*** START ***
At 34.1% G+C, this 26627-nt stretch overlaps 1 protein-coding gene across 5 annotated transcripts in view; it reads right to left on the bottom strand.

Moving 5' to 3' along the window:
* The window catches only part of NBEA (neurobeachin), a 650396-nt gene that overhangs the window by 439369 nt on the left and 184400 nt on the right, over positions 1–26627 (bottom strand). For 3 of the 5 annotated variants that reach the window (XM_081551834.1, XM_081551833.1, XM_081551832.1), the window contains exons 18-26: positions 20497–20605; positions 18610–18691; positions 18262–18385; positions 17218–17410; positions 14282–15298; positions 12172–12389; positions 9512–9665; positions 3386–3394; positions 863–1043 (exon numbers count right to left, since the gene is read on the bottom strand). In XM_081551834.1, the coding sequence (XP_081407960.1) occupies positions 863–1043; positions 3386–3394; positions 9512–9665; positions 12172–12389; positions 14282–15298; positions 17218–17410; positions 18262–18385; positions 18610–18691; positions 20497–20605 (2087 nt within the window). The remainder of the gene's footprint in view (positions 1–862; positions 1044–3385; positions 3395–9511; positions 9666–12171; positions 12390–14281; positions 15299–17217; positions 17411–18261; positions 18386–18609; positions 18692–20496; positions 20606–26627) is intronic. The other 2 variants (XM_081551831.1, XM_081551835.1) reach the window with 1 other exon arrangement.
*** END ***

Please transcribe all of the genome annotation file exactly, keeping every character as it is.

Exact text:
At 34.1% G+C, this 26627-nt stretch overlaps 1 protein-coding gene across 5 annotated transcripts in view; it reads right to left on the bottom strand.

Moving 5' to 3' along the window:
* The window catches only part of NBEA (neurobeachin), a 650396-nt gene that overhangs the window by 439369 nt on the left and 184400 nt on the right, over positions 1–26627 (bottom strand). For 3 of the 5 annotated variants that reach the window (XM_081551834.1, XM_081551833.1, XM_081551832.1), the window contains exons 18-26: positions 20497–20605; positions 18610–18691; positions 18262–18385; positions 17218–17410; positions 14282–15298; positions 12172–12389; positions 9512–9665; positions 3386–3394; positions 863–1043 (exon numbers count right to left, since the gene is read on the bottom strand). In XM_081551834.1, the coding sequence (XP_081407960.1) occupies positions 863–1043; positions 3386–3394; positions 9512–9665; positions 12172–12389; positions 14282–15298; positions 17218–17410; positions 18262–18385; positions 18610–18691; positions 20497–20605 (2087 nt within the window). The remainder of the gene's footprint in view (positions 1–862; positions 1044–3385; positions 3395–9511; positions 9666–12171; positions 12390–14281; positions 15299–17217; positions 17411–18261; positions 18386–18609; positions 18692–20496; positions 20606–26627) is intronic. The other 2 variants (XM_081551831.1, XM_081551835.1) reach the window with 1 other exon arrangement.